SGA candidate drops out of presidential race
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SGA candidate drops out of presidential race

Two days after declaring their candidacy for executive positions in the Student Government Association, junior Nick Henchal and his running mate, sophomore Chelsea Gilbertson, have announced their withdrawal in the upcoming race for president and vice president.

Henchal officially withdrew from the race Jan. 22, citing “rising health concerns” for his departure.

“(We are) just going to stay on SGA on any capacity we can. We’re going to support Sami and Michael’s election and then we’re going to try again next year if we can,” Henchal said. “We still have a lot of ideas, a lot of ways we can improve this campus.”

Henchal had a doctors appointment scheduled Jan. 21, the day after he had to officially declare candidacy. He said he and Gilbertson knew they may have to drop, but decided to declare anyway.

Henchal said he plans on being a fifth-year student, so he and Gilbertson may try to run in 2016. In the meantime, both plan on running for senate again.

The opposition-turned-lone campaigning team includes junior Sami Zoss, SGA external communications manager,  and her running mate, sophomore Michael Buchanan, SGA senator.

“I just don’t feel it’s my place to start asking around about it. If it happened, it happened, that’s totally fine. I adore Nick and Chelsea. As people, I think they are great. They’re fantastic,” Zoss said. “I’m just kind of letting it all play out.”
Zoss and Buchanan still need 562 signatures, five percent of USD’s population, to get on the ballot. senior Micaela Duch, head of SGA’s election steering committee, said they will not win by default, because they still need to obtain the majority of votes. Instead of choosing between candidates, students will simply select yes or no for the one team when voting.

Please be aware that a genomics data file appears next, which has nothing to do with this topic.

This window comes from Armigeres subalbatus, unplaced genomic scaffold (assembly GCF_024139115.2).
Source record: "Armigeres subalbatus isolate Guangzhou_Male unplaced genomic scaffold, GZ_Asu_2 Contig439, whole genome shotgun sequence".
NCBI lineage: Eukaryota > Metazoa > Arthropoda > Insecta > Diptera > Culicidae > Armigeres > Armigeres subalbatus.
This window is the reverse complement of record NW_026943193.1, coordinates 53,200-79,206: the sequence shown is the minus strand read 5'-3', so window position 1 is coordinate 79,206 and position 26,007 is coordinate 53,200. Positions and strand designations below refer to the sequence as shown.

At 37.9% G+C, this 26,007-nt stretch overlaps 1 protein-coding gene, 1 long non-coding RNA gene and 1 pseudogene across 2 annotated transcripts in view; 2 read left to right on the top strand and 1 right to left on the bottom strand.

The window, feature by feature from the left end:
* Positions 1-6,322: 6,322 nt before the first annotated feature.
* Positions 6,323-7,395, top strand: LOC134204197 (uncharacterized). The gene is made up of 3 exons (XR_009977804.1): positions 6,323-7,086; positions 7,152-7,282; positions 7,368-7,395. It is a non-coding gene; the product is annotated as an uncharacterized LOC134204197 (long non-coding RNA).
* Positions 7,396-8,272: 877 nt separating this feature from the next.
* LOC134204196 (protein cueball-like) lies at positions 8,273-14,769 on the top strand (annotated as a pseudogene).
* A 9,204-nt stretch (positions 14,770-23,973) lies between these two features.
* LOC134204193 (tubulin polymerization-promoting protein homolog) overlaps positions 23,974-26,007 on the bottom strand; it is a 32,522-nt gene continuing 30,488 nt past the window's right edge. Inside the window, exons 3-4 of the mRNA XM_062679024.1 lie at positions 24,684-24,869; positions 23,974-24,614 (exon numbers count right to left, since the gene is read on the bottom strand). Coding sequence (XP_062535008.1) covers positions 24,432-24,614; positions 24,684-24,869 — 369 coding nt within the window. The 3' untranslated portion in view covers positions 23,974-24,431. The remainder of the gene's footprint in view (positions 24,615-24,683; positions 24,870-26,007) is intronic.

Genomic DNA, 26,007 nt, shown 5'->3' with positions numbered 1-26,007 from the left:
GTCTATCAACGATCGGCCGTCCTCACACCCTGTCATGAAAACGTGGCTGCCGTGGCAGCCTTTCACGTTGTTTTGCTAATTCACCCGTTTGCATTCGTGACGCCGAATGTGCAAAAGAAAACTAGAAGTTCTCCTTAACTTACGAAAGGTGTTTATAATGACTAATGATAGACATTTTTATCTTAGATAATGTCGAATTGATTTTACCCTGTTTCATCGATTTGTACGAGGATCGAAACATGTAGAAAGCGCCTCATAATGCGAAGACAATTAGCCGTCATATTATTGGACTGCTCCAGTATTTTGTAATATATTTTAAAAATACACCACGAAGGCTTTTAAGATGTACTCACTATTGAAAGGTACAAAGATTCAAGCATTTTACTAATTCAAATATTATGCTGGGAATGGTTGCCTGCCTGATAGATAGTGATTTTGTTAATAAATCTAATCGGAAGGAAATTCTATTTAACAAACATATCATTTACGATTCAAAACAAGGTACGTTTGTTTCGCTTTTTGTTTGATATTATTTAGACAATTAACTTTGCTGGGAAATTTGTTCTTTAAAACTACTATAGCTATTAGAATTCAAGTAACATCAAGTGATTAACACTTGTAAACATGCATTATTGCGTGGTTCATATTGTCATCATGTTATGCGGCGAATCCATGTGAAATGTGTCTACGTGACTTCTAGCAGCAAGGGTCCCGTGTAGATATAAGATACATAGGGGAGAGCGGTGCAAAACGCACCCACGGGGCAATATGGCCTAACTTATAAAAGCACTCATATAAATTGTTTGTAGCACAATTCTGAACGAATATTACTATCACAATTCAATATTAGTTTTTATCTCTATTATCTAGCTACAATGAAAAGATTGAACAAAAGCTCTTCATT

“I think we’re still going to try to make it as competitive as possible,” Duch said. “They still need to prove that a majority of the student body wants them as president and vice president.”
If Zoss and Buchanan don’t get the majority vote, the president pro temp and the newly-elected senate would have a special election with new teams within three weeks of the polls closing, Duch said.
Specific details, like how debates will be handled — which are required in SGA bylaws — have yet to be determined.
Duch said she does not know of any other time where just one team ran in elections.
“I’m excited for the new experience,” Duch said.
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“I think it’s going to be a unique election season, and I’m excited to see what we can come up with.”

Zoss said they still plan on running the same campaign, regardless of if they’re the only team running or not.

“I just want to make sure that the goals Michael and I set for ourselves and SGA are both tangible and noticeable,” Zoss said. “So things that students are going to be able to notice, the students are going to be able to see and the students are going to be able to want. I want what they want.”

If they do win, Zoss and Buchanan said a main focus will be reworking how SGA runs internally.

“A huge internal platform we really have is accountability, delegation and management. Those are going to be in the forefront of our minds when we’re doing everything, but that’s not an easy way to sort of sell a campaign,” Zoss said. “Internally that’s great, and people who have been on SGA understand the necessity of all three of those.”

As with any year, Duch, Zoss and Buchanan said they’re hoping for more student involvement in elections, as well as throughout the year.

“We still have to win an election,” Buchanan said. “Our main priority is just making sure it’s still run like a normal election, making sure the students still get the outreach from the candidates, still understand why we want to run and still understand why it’s important that they value SGA, even if it just appears it’s a white ballot race.”